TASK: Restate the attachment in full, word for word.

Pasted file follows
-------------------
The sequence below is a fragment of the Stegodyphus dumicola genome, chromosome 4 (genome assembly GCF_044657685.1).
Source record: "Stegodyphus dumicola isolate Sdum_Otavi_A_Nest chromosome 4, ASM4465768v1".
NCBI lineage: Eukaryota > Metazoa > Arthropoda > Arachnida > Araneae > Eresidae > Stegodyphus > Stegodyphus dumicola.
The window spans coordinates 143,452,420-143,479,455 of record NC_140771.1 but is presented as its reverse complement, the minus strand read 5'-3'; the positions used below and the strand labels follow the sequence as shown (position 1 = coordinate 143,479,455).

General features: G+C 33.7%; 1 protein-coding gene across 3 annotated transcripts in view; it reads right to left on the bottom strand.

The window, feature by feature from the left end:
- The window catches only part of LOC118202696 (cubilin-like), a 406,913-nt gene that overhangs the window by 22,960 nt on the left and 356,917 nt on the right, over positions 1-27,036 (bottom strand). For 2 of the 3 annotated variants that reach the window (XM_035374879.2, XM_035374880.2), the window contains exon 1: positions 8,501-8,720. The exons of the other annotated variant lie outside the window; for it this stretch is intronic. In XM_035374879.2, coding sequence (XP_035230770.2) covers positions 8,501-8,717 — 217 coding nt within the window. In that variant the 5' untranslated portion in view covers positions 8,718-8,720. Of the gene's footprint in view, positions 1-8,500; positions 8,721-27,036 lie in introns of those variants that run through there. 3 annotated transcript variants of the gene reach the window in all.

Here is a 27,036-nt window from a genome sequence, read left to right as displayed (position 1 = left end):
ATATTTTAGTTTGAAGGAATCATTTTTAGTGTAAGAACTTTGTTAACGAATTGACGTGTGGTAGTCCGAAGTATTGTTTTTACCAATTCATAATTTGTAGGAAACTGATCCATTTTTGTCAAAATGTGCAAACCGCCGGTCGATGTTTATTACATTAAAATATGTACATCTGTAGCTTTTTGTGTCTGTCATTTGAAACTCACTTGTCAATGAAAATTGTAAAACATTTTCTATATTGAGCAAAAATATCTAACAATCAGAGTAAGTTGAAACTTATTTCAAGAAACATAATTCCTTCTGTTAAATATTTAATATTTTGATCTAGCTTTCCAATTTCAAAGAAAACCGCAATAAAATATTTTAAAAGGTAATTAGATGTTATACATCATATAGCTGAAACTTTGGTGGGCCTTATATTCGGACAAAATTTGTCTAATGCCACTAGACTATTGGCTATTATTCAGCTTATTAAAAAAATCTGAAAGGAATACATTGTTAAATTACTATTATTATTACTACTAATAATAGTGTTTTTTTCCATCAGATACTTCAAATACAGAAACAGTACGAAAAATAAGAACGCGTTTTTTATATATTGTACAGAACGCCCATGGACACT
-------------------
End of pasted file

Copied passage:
The sequence below is a fragment of the Stegodyphus dumicola genome, chromosome 4 (genome assembly GCF_044657685.1).
Source record: "Stegodyphus dumicola isolate Sdum_Otavi_A_Nest chromosome 4, ASM4465768v1".
NCBI lineage: Eukaryota > Metazoa > Arthropoda > Arachnida > Araneae > Eresidae > Stegodyphus > Stegodyphus dumicola.
The window spans coordinates 143,452,420-143,479,455 of record NC_140771.1 but is presented as its reverse complement, the minus strand read 5'-3'; the positions used below and the strand labels follow the sequence as shown (position 1 = coordinate 143,479,455).

General features: G+C 33.7%; 1 protein-coding gene across 3 annotated transcripts in view; it reads right to left on the bottom strand.

The window, feature by feature from the left end:
- The window catches only part of LOC118202696 (cubilin-like), a 406,913-nt gene that overhangs the window by 22,960 nt on the left and 356,917 nt on the right, over positions 1-27,036 (bottom strand). For 2 of the 3 annotated variants that reach the window (XM_035374879.2, XM_035374880.2), the window contains exon 1: positions 8,501-8,720. The exons of the other annotated variant lie outside the window; for it this stretch is intronic. In XM_035374879.2, coding sequence (XP_035230770.2) covers positions 8,501-8,717 — 217 coding nt within the window. In that variant the 5' untranslated portion in view covers positions 8,718-8,720. Of the gene's footprint in view, positions 1-8,500; positions 8,721-27,036 lie in introns of those variants that run through there. 3 annotated transcript variants of the gene reach the window in all.

Here is a 27,036-nt window from a genome sequence, read left to right as displayed (position 1 = left end):
ATATTTTAGTTTGAAGGAATCATTTTTAGTGTAAGAACTTTGTTAACGAATTGACGTGTGGTAGTCCGAAGTATTGTTTTTACCAATTCATAATTTGTAGGAAACTGATCCATTTTTGTCAAAATGTGCAAACCGCCGGTCGATGTTTATTACATTAAAATATGTACATCTGTAGCTTTTTGTGTCTGTCATTTGAAACTCACTTGTCAATGAAAATTGTAAAACATTTTCTATATTGAGCAAAAATATCTAACAATCAGAGTAAGTTGAAACTTATTTCAAGAAACATAATTCCTTCTGTTAAATATTTAATATTTTGATCTAGCTTTCCAATTTCAAAGAAAACCGCAATAAAATATTTTAAAAGGTAATTAGATGTTATACATCATATAGCTGAAACTTTGGTGGGCCTTATATTCGGACAAAATTTGTCTAATGCCACTAGACTATTGGCTATTATTCAGCTTATTAAAAAAATCTGAAAGGAATACATTGTTAAATTACTATTATTATTACTACTAATAATAGTGTTTTTTTCCATCAGATACTTCAAATACAGAAACAGTACGAAAAATAAGAACGCGTTTTTTATATATTGTACAGAACGCCCATGGACACT